Posts in Liturgy
New Liturgical Musicians!

Beyond formation classes, another type of learning (no less vital) enjoys a privileged place in the novitiate, what we might term "on-the-job training." The novitiate sisters learn (or improve upon) various skills, from cooking to gardening, sewing, soap making, rosary making and even wood carving. As our Constitutions states, "the sisters are taught those crafts and technical skills which are best suited to the needs of the life in the monastery" (LCM 119; IV). Sr. Mary Cecilia practices the organ in our basement rec room.

Most of the skills are acquired in the time-honored monastic manner, by being taught and passed on by our sisters. A few are self-taught. Others may require the expertise of outside professionals, such as learning musical instruments, especially those used at the liturgy. At present, we are blessed to have two junior organists, Sr. Mary Veronica and Sr. Mary Cecilia, who take weekly lessons from a local teacher. Both alternate playing the organ at Terce (Mid-morning Prayer) and Sext (Midday Prayer). It is gratifying to see (and hear) them at the organ, whether they are playing or practicing. As any nun will tell you, organists are highly prized members of the community.

Stretch that pinky finger!

Sister makes a notation on her music ("I'm indicating what finger I should play the note on!").

With a look of intense interest (or is it intense boredom?), Sabina listens Sister's playing.

Sr. Mary Veronica plays a hymn from The Summit Choirbook at Sext (Midday Prayer).


Sr. Mary Jacinta at her Vespers debut.

The other musical instrument used in our liturgical prayer is the autoharp (a chorded zither), which accompanies our chanting of the psalms at Lauds, Office of Readings and Vespers. We are pleased to announce that Sr. Mary Jacinta has recently joined the ranks of our autoharpists. Sr. Maria Teresa has helped Sister learn the instrument, which she plays with a certain Caribbean flair! Please pray for our young liturgical musicians, that the Lord may increase their skill and mastery!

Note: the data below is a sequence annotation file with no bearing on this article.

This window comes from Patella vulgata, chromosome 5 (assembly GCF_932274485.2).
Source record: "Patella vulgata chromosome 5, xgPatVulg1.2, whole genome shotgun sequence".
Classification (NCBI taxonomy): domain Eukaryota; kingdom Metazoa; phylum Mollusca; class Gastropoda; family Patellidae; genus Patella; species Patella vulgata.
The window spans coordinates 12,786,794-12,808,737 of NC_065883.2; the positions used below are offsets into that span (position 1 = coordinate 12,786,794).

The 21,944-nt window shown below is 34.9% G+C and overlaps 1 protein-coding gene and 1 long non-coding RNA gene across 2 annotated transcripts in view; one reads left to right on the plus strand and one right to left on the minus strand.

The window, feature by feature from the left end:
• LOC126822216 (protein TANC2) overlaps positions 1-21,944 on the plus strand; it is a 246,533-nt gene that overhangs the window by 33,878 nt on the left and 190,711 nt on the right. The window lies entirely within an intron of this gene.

Sr. Mary Jacinta takes notes as Sr. Maria Teresa goes over the psalm tones.

"The solemn celebration of the liturgy is the heart of our whole life and the chief source of its unity" (LCM 75). Visitors to our monastery (whether friars, nuns or laypeople) have always commented on the beauty and reverence of our liturgy. May the Lord grant that we may continue to sing His praises, making joyful music to Him with all our skill.

Christ my hope has risen!

A very joyous and blessed Paschaltide to all our family and friends!

Here at the monastery it has been an unusual week! On Palm Sunday as we were ending the somber liturgy of Palm Sunday we received a phone call that our dear Sr. Mary Peter was preparing for the eternal joy of meeting her Risen Lord!

Throughout the day carloads of Sisters drove to St. Catherine's Infirmary at the Dominican Sisters in Caldwell, NJ to be with Sister on her final journey and accompany her by our prayers. Fr. Gregory anointed Sister and gave her the Apostolic Pardon. We prayed numerous rosaries, Divine Mercy chaplets, the Litany of the Saints, sang the Salve and O Lumen and the Media Vita throughout the day. Sr. Mary Peter went home peacefully in the late afternoon and there was much joy in our hearts that HER joy would now be complete!

Meanwhile, the Fox news segment on our monastery and Seignadou Soaps was sending hits to our website to record highs! Nearly 40, 000 in one day! The orders were coming in so fast and by the end of the day we had more orders to fill than during our month long Christmas rush!

The soap sisters took it in stride worked out a game plan thanks to Sr. Mary Veronica's ability to analyze data and plan accordingly! Meanwhile, we were planning Sr. Mary Peter's funeral to be held on Wednesday. We suspect that she would have seen the humor in it all. We tried to work in a way that would not distract us from the MORE important work of praying for our beloved sister and preparing for the great liturgy of the Triduum. Thanks to everyone's hard work (and the angels!) we were about as caught up as we could be by the end of Wednesday allowing us to give our full attention to liturgy.